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Desert Motorcycle Ride

Winslow Meteor Crater Motorcycle Ride (My Daughter, The Alien – Part 1)

Well, you’d assume this would be a dull subject and that my daughter’s heritage would be pretty much the same as mine and you probably don’t give a rat’s ass about that. And you are assuming that this topic has little or nothing to do with motorcycles, but you would be very unobservant and quite wrong in these assumptions. Here’s why. For about 12 years after my daughter Bailey was born, I never suspected her heritage was anything but the same as mine, but during her teenage years I became convinced that her heritage and mine differed significantly. There was something other-worldly, extraterrestrial and twilight zoney about her.

Anyone raising a teenage female stays up nights trying to figure out where this mentally morphing creature that used to be their daughter has come from. To shield themselves from responsibility for this monster, most men blame the milk man or the plumber, a throw-back Neanderthal gene or perhaps a connection to the Salem witches. Women seem more resigned to teenage female behavior because most of them were that way themselves. Being a well-grounded engineer, I came to the conclusion that it was some extraterrestrial genetics at work.

When she was 16, Bailey came to me and asked if she could have blue hair. What? Blue hair? Nothing in my life had prepared me for considering a question even remotely this outrageous. Who other than perhaps an extraterrestrial would want blue hair? I explained to Bailey in broad terms that blue hair might alienate some people and in her current teenage female state she could use about all the friends she could find. The next day she had blue hair.

Alien Painting

Alien art at the UFO Museum, Roswell, NM

In all those teenage years, my attempts to communicate with Bailey in English seemed not to penetrate her brain at all which lead me to assume that she perhaps communicated in a non-terrestrial mode which involved a lot of eye rolling, violent hand gestures, outraged shouts, flaring nostrils, crying and various views of her back as she walked away. I never figured it out.

Teenage boys are mostly just normal. Maybe a little sports activity, some skate boarding, a little drinking or smoking and doing well enough at school to keep their parents off their case seem to get them by. Other than trying to deal with the female space creatures in their midst, teenage boys mostly just move on with their lives in a combination of oblivion, resignation and general self-interest.

Though this theory of my daughter’s extraterrestrial heritage had been cemented in my mind for many years, it wasn’t until 2013 that I was able to combine my motorcycle riding and tangential thought processes to launch a search for proof of my theory.

Desert Sunset

Acknowledging that I have a lot of theories about life that are real slim on proof, I oriented my mind for this tour with more care than I often do. I mapped out a route that took me through the pine forested and desert parts of Arizona and New Mexico with a loop up through southern Colorado. There were enough potential extraterrestrial contact places along that route to prove or disprove my theory.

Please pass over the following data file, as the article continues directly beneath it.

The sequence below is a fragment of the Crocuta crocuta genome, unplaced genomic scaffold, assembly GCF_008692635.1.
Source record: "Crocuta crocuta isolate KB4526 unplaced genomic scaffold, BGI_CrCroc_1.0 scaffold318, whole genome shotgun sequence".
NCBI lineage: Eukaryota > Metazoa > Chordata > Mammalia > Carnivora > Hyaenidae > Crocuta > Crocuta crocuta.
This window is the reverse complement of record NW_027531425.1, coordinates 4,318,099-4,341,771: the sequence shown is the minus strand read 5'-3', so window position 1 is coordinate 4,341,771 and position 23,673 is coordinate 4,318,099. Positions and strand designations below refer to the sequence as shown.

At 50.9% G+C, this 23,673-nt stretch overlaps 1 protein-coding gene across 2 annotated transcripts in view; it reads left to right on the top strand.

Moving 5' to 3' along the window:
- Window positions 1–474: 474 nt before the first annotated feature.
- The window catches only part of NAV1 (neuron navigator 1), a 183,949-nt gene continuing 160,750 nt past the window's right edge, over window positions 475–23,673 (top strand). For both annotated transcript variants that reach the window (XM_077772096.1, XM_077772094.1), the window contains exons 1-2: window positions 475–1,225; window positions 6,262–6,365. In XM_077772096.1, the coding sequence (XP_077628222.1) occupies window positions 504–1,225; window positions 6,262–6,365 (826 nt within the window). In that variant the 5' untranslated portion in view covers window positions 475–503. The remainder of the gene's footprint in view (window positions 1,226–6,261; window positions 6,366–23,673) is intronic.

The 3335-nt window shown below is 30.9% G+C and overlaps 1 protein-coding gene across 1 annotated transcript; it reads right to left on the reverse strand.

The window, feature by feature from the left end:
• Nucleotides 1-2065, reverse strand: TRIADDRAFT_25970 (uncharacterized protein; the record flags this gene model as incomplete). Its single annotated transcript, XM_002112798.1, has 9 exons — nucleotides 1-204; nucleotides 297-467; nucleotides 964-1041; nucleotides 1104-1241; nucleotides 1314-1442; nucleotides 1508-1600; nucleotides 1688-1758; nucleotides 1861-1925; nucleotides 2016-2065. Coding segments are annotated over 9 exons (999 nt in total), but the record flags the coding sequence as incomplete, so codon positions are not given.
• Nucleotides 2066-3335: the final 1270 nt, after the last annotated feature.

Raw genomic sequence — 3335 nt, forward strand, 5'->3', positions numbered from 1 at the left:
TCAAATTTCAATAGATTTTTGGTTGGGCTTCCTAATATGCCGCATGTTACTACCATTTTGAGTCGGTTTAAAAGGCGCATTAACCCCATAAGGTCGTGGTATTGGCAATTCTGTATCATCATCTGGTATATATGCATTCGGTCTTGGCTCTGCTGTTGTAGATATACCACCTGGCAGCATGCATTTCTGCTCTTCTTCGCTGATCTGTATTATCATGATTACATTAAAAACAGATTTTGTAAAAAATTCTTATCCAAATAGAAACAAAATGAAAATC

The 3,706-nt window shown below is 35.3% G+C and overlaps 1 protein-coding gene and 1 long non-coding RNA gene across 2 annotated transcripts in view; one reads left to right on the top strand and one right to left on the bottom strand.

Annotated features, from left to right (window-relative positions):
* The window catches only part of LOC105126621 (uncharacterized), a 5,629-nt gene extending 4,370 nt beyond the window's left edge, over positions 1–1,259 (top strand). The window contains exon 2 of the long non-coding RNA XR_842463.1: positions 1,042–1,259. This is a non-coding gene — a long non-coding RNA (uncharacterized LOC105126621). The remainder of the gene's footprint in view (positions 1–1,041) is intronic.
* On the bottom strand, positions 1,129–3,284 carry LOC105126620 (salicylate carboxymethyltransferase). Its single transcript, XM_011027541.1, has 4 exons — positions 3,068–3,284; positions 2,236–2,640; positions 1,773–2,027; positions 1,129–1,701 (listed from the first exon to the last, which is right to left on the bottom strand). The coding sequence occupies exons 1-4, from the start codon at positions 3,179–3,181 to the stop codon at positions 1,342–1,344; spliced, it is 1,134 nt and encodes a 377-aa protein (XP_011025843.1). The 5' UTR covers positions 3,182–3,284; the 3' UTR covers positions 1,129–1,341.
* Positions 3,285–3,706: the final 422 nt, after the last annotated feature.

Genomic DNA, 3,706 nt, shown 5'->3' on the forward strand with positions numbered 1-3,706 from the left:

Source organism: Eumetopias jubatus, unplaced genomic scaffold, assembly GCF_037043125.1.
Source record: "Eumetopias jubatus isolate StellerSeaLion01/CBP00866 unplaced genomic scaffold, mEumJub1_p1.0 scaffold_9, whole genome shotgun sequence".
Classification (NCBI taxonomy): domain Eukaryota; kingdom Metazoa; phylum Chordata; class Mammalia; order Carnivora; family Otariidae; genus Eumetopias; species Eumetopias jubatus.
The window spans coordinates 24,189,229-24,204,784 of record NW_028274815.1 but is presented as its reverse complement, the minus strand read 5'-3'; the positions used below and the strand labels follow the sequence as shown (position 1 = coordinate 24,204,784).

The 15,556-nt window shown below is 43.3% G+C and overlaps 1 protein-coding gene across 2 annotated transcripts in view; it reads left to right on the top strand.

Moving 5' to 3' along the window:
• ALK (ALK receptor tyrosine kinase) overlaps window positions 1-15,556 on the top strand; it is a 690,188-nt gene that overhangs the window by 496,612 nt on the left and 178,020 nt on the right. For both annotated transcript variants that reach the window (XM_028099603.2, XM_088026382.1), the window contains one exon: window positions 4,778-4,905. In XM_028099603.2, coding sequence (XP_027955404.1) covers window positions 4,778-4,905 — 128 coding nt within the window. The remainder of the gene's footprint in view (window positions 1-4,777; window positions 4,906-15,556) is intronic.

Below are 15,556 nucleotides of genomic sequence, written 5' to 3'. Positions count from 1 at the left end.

Two days before my departure, I monstrously sprained my left wrist in a bad fall while escaping a swarm of bees and tripping backwards over a sand bag I had placed there only a few minutes earlier. Wish it were something more heroic or interesting, but that was what went down. The injury put that wrist on injured reserve, rendering it almost unusable for holding a motorcycle handlebar or pulling in the clutch for gear shifts, both near constant and unequivocal requirements of riding. But I was on a mission to uncover my daughter’s teenage alien heritage and I would ride one handed as often as possible and let the pain keep me focused. I fired up the Road Glide and headed out across the southern California desert and into Arizona on a hot late May evening.

About Jefe

Jefe Smith continues to ride across America, 140,000 miles in the past 12 years. His irreverent storytelling of road experiences, life experiences and the America he discovers can be accessed in his first book, LIFE, AMERICA and the ROAD A Biker's Perspective, which has been well received by the motorcycle community. The ebook is available in the Amazon Kindle Store and signed hard copies are available at www.jefestours.com. A second book, LIFE, AMERICA and the ROAD to KEY WEST A Biker's Perspective is due out in July of this year.


  1. I thought terminal velocity would be 200-400 mph, not 40,000?

  2. Hey Gary: Valid thought. Here’s the difference. If your body drops out of a balloon or off a bridge, the friction from the air in our atmosphere will gradually limit the speed of your drop to about 200 mph. As you noted, that is called terminal velocity and it is plenty to splat you seriously when you hit dirt, concrete or water. Meteors zooming around in space can be running at far higher speeds – the earth itself is moving at about 66,000 mph around the sun. When most small meteors hit our atmosphere, their incredible speed and the friction of our atmosphere causes them to burn up in the “shooting stars” we see. The Winslow meteor was too big, too dense and too fast for the atmosphere to burn it up or slow it down much. It blasted straight through the atmosphere and hit the ground at about 40,000 mph. Imagine the force of that impact. Well, you can by looking at the size of the Winslow Crater. Jefe

  3. RT @YouMotorcycle: Winslow Meteor Crater Motorcycle Ride (My Daughter, The Alien – Part 1) https://t.co/awGIpBFSOE https://t.co/OxQOytoQpx

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